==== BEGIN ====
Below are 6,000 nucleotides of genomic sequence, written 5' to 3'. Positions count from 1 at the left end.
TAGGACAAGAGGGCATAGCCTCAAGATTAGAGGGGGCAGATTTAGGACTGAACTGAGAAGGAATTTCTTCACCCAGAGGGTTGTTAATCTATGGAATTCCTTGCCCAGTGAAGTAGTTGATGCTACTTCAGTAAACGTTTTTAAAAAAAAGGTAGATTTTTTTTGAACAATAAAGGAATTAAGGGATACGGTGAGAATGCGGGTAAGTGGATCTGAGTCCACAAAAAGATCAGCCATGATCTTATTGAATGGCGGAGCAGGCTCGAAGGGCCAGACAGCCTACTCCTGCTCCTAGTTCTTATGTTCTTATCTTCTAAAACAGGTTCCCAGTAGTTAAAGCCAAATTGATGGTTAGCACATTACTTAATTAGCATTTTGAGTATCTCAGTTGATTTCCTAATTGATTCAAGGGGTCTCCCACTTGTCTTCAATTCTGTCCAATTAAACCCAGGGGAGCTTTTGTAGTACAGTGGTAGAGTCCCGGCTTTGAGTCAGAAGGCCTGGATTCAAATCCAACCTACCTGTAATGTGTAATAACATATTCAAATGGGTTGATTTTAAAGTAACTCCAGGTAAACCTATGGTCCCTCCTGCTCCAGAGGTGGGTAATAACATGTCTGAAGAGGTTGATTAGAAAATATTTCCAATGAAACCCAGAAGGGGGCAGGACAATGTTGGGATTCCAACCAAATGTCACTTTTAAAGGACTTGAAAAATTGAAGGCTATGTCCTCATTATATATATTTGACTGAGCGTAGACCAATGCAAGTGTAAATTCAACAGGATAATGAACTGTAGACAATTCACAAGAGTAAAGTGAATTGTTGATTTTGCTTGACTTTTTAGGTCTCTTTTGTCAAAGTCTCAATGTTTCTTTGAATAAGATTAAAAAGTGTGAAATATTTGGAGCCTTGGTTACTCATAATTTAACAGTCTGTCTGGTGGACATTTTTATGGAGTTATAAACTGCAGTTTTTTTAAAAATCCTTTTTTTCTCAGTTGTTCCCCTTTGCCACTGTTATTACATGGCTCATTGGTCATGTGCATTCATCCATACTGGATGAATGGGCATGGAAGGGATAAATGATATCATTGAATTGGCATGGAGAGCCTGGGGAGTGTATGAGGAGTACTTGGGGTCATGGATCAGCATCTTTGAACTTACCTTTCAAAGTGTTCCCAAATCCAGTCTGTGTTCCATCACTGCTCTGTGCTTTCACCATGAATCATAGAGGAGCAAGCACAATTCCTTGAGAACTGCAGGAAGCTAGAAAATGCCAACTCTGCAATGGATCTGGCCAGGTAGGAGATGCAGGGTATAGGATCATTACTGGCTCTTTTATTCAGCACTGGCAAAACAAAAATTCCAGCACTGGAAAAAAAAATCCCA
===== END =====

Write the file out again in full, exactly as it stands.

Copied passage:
Below are 6,000 nucleotides of genomic sequence, written 5' to 3'. Positions count from 1 at the left end.
TAGGACAAGAGGGCATAGCCTCAAGATTAGAGGGGGCAGATTTAGGACTGAACTGAGAAGGAATTTCTTCACCCAGAGGGTTGTTAATCTATGGAATTCCTTGCCCAGTGAAGTAGTTGATGCTACTTCAGTAAACGTTTTTAAAAAAAAGGTAGATTTTTTTTGAACAATAAAGGAATTAAGGGATACGGTGAGAATGCGGGTAAGTGGATCTGAGTCCACAAAAAGATCAGCCATGATCTTATTGAATGGCGGAGCAGGCTCGAAGGGCCAGACAGCCTACTCCTGCTCCTAGTTCTTATGTTCTTATCTTCTAAAACAGGTTCCCAGTAGTTAAAGCCAAATTGATGGTTAGCACATTACTTAATTAGCATTTTGAGTATCTCAGTTGATTTCCTAATTGATTCAAGGGGTCTCCCACTTGTCTTCAATTCTGTCCAATTAAACCCAGGGGAGCTTTTGTAGTACAGTGGTAGAGTCCCGGCTTTGAGTCAGAAGGCCTGGATTCAAATCCAACCTACCTGTAATGTGTAATAACATATTCAAATGGGTTGATTTTAAAGTAACTCCAGGTAAACCTATGGTCCCTCCTGCTCCAGAGGTGGGTAATAACATGTCTGAAGAGGTTGATTAGAAAATATTTCCAATGAAACCCAGAAGGGGGCAGGACAATGTTGGGATTCCAACCAAATGTCACTTTTAAAGGACTTGAAAAATTGAAGGCTATGTCCTCATTATATATATTTGACTGAGCGTAGACCAATGCAAGTGTAAATTCAACAGGATAATGAACTGTAGACAATTCACAAGAGTAAAGTGAATTGTTGATTTTGCTTGACTTTTTAGGTCTCTTTTGTCAAAGTCTCAATGTTTCTTTGAATAAGATTAAAAAGTGTGAAATATTTGGAGCCTTGGTTACTCATAATTTAACAGTCTGTCTGGTGGACATTTTTATGGAGTTATAAACTGCAGTTTTTTTAAAAATCCTTTTTTTCTCAGTTGTTCCCCTTTGCCACTGTTATTACATGGCTCATTGGTCATGTGCATTCATCCATACTGGATGAATGGGCATGGAAGGGATAAATGATATCATTGAATTGGCATGGAGAGCCTGGGGAGTGTATGAGGAGTACTTGGGGTCATGGATCAGCATCTTTGAACTTACCTTTCAAAGTGTTCCCAAATCCAGTCTGTGTTCCATCACTGCTCTGTGCTTTCACCATGAATCATAGAGGAGCAAGCACAATTCCTTGAGAACTGCAGGAAGCTAGAAAATGCCAACTCTGCAATGGATCTGGCCAGGTAGGAGATGCAGGGTATAGGATCATTACTGGCTCTTTTATTCAGCACTGGCAAAACAAAAATTCCAGCACTGGAAAAAAAAATCCCA